A new book written by a self-described Chinese descent on her super-strict parenting - "Battle Hymn of the Tiger Mother" has raised media storm and fierce debates in the US.
Amy Chua is a Yale Law School professor and the mother of two teenage girls. She is the daughter of Filipino immigrants of Chinese descent. Her book is described by AP as a "new memoir of badass parenting, Chinese style."
Chua writes that her daughters, Sophia and Louisa, were never allowed to attend a sleep-over, be in a school play, watch TV or play computer games. They couldn't choose their own extracurricular activities or get any grade less than an A. They had to play piano or violin - and no other musical instruments.
Chua writes that she was called "garbage" by her father after being disrespectful to her mother - and that she, in turn, once called her own daughter garbage.
She writes that if a Chinese child gets a B - which she says "would never happen" - there would be "a screaming, hair-tearing explosion." She describes making her 7-year-old play a piano piece perfectly - yelling and not letting her leave the bench even to use the bathroom - until it was.
Alison Lo, an assistant professor of marketing at the University of Washington's Bothell campus, has read about Chua's book. Lo, who grew up in Hong Kong and came to the United States to earn her doctoral degree at Duke University, sees the parenting debate from both sides.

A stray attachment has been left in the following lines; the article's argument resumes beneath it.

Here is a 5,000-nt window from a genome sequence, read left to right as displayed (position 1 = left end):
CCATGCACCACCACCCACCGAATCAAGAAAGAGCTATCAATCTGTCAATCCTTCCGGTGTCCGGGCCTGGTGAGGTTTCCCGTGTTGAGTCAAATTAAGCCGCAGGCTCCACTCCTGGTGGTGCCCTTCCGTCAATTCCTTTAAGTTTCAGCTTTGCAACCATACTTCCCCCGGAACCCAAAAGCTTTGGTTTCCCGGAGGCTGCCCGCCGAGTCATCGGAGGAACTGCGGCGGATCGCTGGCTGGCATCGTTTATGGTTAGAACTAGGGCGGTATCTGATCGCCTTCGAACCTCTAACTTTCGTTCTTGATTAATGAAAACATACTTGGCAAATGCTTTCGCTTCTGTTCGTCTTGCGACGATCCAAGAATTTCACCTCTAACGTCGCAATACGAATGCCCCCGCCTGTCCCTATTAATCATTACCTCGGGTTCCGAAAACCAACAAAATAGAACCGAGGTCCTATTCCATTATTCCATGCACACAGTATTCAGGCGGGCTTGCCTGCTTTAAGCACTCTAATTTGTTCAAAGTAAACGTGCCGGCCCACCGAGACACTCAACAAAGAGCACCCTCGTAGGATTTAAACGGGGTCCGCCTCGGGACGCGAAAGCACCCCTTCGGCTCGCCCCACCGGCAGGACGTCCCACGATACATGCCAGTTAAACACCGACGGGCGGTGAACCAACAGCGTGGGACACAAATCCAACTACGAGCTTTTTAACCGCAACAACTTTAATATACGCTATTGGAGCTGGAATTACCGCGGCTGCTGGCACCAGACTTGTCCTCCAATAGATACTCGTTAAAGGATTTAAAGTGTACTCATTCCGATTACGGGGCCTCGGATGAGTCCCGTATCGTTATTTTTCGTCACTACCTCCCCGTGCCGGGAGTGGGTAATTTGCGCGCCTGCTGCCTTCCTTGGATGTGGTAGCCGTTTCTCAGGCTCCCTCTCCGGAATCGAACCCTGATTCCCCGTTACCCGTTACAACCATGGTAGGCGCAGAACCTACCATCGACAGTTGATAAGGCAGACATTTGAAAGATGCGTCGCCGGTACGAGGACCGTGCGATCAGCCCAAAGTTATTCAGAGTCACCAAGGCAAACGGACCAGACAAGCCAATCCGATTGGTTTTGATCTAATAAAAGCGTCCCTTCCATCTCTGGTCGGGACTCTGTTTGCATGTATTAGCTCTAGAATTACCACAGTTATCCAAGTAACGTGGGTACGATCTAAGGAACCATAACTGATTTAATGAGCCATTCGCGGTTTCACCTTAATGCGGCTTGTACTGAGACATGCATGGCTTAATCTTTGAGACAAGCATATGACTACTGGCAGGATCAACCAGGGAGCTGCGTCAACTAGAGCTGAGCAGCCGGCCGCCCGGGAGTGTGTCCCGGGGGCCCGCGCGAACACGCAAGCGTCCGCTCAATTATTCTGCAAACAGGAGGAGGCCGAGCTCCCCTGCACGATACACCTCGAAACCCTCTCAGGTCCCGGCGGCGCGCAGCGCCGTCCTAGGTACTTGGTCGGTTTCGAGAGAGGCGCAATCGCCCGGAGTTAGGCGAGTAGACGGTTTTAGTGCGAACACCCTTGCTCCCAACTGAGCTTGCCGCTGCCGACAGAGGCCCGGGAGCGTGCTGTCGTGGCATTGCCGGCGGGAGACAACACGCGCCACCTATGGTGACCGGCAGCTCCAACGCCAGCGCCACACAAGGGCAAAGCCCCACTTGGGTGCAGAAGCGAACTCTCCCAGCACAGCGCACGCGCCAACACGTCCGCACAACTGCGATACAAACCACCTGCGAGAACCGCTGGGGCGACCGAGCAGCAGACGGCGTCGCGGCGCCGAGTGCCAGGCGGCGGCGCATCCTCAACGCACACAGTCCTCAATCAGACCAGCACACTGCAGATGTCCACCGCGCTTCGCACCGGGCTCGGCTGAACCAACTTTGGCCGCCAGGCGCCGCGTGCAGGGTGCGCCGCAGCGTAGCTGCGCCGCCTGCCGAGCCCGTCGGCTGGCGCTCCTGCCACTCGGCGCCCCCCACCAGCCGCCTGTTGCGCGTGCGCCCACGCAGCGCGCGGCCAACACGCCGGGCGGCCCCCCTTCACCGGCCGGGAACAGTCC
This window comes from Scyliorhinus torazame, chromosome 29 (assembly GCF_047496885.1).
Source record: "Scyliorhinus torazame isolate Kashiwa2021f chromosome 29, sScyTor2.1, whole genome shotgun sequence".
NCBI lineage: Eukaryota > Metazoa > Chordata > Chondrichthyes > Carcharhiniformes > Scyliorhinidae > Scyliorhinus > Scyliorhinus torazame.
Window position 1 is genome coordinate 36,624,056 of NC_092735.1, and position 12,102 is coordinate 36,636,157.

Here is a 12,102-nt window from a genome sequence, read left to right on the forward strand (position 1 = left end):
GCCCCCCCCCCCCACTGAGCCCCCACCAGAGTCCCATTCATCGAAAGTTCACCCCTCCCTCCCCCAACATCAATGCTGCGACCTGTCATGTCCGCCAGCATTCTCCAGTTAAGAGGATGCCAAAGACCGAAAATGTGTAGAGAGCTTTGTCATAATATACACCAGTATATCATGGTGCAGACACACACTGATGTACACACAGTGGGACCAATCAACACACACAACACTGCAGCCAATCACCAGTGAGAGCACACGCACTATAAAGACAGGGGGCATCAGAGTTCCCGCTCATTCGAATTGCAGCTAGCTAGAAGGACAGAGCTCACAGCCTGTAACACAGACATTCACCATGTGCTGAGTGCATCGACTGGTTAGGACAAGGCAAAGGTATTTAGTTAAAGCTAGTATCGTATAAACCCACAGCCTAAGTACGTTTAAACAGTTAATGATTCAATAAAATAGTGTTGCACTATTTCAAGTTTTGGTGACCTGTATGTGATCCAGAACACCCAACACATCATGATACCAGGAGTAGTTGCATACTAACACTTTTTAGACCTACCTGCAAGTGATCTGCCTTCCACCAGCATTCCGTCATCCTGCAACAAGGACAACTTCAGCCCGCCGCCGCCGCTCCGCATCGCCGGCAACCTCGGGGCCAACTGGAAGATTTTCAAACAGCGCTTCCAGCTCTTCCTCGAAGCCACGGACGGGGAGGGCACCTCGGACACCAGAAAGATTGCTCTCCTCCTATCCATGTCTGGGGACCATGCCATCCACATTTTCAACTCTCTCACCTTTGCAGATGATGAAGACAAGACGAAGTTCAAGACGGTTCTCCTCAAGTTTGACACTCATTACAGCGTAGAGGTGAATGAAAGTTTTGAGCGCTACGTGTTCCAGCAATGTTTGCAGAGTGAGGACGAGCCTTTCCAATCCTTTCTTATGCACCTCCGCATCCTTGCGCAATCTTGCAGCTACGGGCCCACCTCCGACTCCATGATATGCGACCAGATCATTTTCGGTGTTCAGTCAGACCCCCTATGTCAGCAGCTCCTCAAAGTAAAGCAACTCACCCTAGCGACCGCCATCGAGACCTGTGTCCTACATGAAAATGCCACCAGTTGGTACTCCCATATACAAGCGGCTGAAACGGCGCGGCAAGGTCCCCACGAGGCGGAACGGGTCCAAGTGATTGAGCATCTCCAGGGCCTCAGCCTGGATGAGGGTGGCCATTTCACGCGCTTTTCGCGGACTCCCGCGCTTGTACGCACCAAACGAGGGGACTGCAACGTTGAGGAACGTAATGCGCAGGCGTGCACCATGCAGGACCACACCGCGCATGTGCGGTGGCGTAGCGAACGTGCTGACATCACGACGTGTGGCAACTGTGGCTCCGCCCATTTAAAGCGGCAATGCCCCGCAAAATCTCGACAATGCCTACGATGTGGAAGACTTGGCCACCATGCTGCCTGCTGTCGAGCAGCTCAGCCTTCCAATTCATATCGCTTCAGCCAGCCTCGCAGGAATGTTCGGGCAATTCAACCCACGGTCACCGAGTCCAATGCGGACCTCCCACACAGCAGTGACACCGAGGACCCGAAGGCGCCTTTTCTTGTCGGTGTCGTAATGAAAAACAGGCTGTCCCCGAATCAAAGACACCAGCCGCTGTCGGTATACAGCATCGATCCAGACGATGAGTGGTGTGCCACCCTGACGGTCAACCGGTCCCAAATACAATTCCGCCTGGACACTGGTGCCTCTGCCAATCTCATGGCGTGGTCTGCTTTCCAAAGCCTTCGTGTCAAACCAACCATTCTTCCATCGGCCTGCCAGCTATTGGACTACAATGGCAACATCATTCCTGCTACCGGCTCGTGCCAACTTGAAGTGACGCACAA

"I don't think Amy is advocating a best practice of parenting style, or that success and achievements are critical yardsticks of a good life," Lo said in an interview with Julie Muhlstein, a columnist with the US-based Heraldnet.com.
"But I can imagine how strong her daughters' college applications are going to be," Lo continued.
"For many parents whose dreams are seeing their kids graduating from a competitive university, Amy is sharing with the readers that it is achievable by persistent, dedicated parental guidance," Lo said. "In that sense, a young adult's giftedness can be born, or made."
In interviews since The Wall Street Journal excerpts were published, Chua has countered some harsh impressions left by her words, while not backing away from her basic recipes for success. She told ABC News Sunday that "My book is a memoir, not a parenting book." In the AP article, she allowed that her younger daughter will celebrate her 15th birthday with a sleep-over.